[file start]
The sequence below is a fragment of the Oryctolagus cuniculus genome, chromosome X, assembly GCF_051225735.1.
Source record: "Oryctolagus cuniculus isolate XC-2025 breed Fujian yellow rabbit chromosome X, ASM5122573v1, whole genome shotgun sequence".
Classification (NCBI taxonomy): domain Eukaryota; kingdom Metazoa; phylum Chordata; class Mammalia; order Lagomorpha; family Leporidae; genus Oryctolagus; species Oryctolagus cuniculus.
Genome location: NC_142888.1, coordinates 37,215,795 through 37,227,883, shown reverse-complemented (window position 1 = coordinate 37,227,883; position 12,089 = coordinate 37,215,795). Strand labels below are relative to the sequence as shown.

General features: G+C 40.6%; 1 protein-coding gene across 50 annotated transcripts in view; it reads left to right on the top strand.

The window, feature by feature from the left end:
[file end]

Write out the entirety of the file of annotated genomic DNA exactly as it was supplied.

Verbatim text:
The sequence below is a fragment of the Oryctolagus cuniculus genome, chromosome X, assembly GCF_051225735.1.
Source record: "Oryctolagus cuniculus isolate XC-2025 breed Fujian yellow rabbit chromosome X, ASM5122573v1, whole genome shotgun sequence".
Classification (NCBI taxonomy): domain Eukaryota; kingdom Metazoa; phylum Chordata; class Mammalia; order Lagomorpha; family Leporidae; genus Oryctolagus; species Oryctolagus cuniculus.
Genome location: NC_142888.1, coordinates 37,215,795 through 37,227,883, shown reverse-complemented (window position 1 = coordinate 37,227,883; position 12,089 = coordinate 37,215,795). Strand labels below are relative to the sequence as shown.

General features: G+C 40.6%; 1 protein-coding gene across 50 annotated transcripts in view; it reads left to right on the top strand.

The window, feature by feature from the left end: